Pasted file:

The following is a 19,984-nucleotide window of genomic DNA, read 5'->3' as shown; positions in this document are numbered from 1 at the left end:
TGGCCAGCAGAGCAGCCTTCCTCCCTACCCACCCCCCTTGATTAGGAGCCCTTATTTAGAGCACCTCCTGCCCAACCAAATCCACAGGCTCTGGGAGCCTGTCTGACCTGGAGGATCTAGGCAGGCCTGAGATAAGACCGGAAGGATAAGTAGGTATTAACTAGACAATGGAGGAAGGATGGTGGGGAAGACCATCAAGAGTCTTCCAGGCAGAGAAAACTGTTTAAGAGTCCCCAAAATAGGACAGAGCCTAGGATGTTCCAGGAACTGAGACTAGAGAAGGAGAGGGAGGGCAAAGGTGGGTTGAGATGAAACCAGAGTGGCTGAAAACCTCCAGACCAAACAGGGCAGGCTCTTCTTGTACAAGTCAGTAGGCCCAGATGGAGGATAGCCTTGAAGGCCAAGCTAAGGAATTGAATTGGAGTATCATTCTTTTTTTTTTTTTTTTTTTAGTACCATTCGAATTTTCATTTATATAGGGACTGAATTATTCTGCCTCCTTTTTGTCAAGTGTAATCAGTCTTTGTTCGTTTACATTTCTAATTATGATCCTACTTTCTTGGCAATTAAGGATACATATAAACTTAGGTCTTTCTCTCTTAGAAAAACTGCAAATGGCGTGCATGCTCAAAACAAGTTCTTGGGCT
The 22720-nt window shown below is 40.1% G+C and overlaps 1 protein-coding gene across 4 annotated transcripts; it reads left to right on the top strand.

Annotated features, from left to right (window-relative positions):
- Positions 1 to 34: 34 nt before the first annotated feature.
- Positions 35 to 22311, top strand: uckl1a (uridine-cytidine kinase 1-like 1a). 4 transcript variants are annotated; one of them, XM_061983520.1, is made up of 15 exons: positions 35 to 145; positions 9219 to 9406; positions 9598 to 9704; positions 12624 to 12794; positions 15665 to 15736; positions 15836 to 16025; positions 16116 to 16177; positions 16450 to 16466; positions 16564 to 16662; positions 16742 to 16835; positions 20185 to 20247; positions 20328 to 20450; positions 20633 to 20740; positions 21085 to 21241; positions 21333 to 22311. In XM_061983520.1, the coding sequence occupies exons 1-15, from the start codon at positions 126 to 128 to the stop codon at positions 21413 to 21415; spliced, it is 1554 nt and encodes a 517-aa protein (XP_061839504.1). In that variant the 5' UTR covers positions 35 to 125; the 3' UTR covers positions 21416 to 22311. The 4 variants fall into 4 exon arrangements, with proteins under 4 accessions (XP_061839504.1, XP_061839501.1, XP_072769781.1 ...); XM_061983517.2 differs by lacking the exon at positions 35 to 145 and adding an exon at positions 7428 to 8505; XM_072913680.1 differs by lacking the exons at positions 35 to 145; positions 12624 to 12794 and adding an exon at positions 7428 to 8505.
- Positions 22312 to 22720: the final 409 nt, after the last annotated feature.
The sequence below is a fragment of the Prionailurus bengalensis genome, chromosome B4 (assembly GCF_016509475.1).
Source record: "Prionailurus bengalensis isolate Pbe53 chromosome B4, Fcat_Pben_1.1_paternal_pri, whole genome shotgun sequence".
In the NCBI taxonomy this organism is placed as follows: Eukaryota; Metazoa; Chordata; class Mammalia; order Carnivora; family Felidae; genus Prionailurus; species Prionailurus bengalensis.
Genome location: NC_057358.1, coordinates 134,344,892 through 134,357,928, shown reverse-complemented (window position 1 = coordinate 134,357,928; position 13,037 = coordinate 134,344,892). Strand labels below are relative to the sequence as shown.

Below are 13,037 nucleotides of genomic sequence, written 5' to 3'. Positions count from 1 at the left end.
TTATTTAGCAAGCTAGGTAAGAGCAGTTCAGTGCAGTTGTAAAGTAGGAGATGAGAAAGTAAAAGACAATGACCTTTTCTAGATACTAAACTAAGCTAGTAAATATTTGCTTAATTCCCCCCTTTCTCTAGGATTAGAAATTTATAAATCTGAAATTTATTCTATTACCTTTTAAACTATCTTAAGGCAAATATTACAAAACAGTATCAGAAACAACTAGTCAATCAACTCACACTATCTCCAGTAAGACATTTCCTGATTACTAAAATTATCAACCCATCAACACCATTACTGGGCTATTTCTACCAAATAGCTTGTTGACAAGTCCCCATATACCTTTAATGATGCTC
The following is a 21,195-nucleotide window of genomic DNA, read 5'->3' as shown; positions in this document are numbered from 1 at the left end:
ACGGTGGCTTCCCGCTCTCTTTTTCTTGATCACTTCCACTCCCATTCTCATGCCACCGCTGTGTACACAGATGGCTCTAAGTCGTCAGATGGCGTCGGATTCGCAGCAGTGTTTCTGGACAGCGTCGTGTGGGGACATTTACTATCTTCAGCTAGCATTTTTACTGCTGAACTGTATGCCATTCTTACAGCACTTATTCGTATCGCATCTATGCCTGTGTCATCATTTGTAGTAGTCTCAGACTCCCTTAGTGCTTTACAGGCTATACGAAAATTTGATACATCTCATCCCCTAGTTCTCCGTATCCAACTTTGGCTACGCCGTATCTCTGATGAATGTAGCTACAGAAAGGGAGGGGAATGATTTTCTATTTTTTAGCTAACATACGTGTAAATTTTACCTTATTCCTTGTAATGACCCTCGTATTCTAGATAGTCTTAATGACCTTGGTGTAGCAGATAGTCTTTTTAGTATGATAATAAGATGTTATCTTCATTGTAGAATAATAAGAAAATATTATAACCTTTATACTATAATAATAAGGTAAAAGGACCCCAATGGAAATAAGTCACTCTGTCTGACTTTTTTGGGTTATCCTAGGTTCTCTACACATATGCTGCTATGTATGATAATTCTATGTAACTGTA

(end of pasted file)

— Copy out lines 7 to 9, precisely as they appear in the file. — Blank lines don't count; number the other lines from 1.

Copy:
- Positions 22312 to 22720: the final 409 nt, after the last annotated feature.
The sequence below is a fragment of the Prionailurus bengalensis genome, chromosome B4 (assembly GCF_016509475.1).
Source record: "Prionailurus bengalensis isolate Pbe53 chromosome B4, Fcat_Pben_1.1_paternal_pri, whole genome shotgun sequence".